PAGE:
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Glen Cove Hospital's "Blue Angels" program going all out to help breast cancer patients

Glen Cove Hospital's "Blue Angels" program helping breast cancer patients
Glen Cove Hospital's "Blue Angels" program helping breast cancer patients 02:35

GLEN COVE, N.Y. -- As Breast Cancer Awareness Month begins to wind down, CBS New York is sharing the exclusive story of one hospital on Long Island, where "angels" are part of the recovery protocol.

The "Blue Angels" program helps patients focus on their mental well-being ahead of cancer surgery.

"I had breast cancer. I felt like my world ended. It's emotional. It was the worst feeling I've ever had in my life," Elizabeth Lubanski said.

It was a difficult diagnosis for the Smithtown mom, followed by a daunting treatment -- a double mastectomy and reconstruction.

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But during two surgeries at Glen Cove Hospital, Lubanski had an angel with her, an angel in the form of nurse navigator Doreen Mather, who started the Blue Angels program after her life was suddenly upended.

"I was diagnosed with stage 3-4 breast cancer. At the time, the oncologist gave me about five years to live, so I was (like) 'This can't be my story,'" Mather said.

The mother of four turned that story around, seeking out holistic approaches along with a double mastectomy and chemo.

She now pays her recovery forward. Her angles in blue guide other breast cancer patients through dreaded surgery.

"That's the one time that you feel alone," Mather said.

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Every surgical patient now gets deep breathing and visualization training, aroma therapy, and weighted blankets.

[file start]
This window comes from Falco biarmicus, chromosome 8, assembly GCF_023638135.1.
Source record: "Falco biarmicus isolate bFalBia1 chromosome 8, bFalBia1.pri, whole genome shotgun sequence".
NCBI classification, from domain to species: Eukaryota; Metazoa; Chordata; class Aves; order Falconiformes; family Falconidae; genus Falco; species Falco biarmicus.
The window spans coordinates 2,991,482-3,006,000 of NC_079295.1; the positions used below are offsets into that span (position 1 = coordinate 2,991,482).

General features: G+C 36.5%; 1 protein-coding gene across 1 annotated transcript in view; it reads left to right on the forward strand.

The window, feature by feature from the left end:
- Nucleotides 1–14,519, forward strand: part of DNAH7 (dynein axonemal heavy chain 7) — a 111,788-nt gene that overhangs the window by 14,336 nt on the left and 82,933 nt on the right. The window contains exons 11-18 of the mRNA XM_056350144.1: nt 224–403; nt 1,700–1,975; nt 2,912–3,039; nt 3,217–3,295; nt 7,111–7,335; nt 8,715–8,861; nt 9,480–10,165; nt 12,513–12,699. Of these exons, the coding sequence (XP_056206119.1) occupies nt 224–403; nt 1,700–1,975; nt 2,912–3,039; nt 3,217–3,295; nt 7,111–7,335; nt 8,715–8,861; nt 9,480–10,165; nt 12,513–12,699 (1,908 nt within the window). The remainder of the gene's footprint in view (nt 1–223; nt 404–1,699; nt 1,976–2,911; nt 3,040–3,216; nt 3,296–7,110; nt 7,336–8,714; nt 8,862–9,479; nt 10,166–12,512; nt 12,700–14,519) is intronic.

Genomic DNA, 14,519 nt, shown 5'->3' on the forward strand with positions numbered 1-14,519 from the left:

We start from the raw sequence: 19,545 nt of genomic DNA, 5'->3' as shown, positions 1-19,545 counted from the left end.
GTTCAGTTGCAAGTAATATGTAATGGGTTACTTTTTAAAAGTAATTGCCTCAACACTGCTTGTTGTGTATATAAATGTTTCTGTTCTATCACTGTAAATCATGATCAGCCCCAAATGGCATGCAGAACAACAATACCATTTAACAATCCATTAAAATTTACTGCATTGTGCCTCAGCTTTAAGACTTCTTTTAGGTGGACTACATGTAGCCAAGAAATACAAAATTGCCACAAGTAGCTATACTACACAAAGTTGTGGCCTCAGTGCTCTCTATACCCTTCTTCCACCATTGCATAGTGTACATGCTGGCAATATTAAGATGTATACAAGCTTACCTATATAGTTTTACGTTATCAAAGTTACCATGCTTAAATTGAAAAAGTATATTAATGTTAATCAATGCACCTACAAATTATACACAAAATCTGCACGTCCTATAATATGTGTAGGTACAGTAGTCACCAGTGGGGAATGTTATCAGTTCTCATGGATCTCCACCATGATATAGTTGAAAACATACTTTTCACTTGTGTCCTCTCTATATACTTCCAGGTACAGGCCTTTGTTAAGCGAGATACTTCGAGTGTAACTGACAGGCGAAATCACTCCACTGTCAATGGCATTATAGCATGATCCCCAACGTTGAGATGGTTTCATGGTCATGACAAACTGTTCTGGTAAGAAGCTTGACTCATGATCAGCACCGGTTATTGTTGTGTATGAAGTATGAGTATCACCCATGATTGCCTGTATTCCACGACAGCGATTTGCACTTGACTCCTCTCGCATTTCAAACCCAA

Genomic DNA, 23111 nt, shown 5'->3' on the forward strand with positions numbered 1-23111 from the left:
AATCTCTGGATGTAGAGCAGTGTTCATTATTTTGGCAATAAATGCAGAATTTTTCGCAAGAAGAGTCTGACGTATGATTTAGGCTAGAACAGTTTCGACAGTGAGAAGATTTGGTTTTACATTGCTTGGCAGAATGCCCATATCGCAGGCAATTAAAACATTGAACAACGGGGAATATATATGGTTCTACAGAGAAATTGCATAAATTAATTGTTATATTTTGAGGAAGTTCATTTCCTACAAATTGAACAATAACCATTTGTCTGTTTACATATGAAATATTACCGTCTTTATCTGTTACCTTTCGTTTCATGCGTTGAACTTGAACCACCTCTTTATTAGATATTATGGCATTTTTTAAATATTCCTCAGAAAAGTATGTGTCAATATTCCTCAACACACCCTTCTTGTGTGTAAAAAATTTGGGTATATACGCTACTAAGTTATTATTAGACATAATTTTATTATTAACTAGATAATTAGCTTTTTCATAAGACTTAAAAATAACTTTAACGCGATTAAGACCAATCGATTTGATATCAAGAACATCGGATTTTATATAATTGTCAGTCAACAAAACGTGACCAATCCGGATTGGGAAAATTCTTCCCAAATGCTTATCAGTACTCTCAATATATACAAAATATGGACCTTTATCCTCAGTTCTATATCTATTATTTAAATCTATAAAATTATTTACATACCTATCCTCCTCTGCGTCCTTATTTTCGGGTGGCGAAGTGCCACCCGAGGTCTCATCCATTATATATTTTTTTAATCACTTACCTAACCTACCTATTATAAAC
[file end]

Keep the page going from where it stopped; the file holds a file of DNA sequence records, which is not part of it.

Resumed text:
"I felt so good that they were there, like someone holding your hand," Lubanski said. "I felt like I knew them, like they were my best friends. They stood with me all the way before going into the OR, making me laugh trying to get my mind off of things."

"When you think about a woman going through a mastectomy and reconstruction, there is an emotional aspect," said Dr. Neil Tanna, of Glen Cove Hospital's Katz Women's Surgical Center.

Doctors say it's more than just hand holding. It's now evolved to include training for the entire staff.

"From the person just taking your blood pressure to the doctors who come in to the person who drops off the tray for your meal, every person understands or at least is trained to understand what that woman is going through," Tanna said.

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Doctors say that mindset makes a difference in outcomes.

"We know stress and fear has a negative effect on the body and when we are talking about taking patients to surgery, and want the surgery, being in a calmed state truly does make a difference," said Dr. Susan Palleschi, the director of breast surgery at Glen Cove Hospital.

Lubanski will soon undergo a third surgery, and, eight years out, Mather is cancer free.

"People have to take care of people and that's how you help each other heal," Mather said.

The Blue Angels program is unique to Glen Cove Hospital, but Mather's goal is for it to become standard operating procedure for breast cancer surgical patients elsewhere. Since it began two years ago, 60 members of the hospital's staff have been trained to become Blue Angels.

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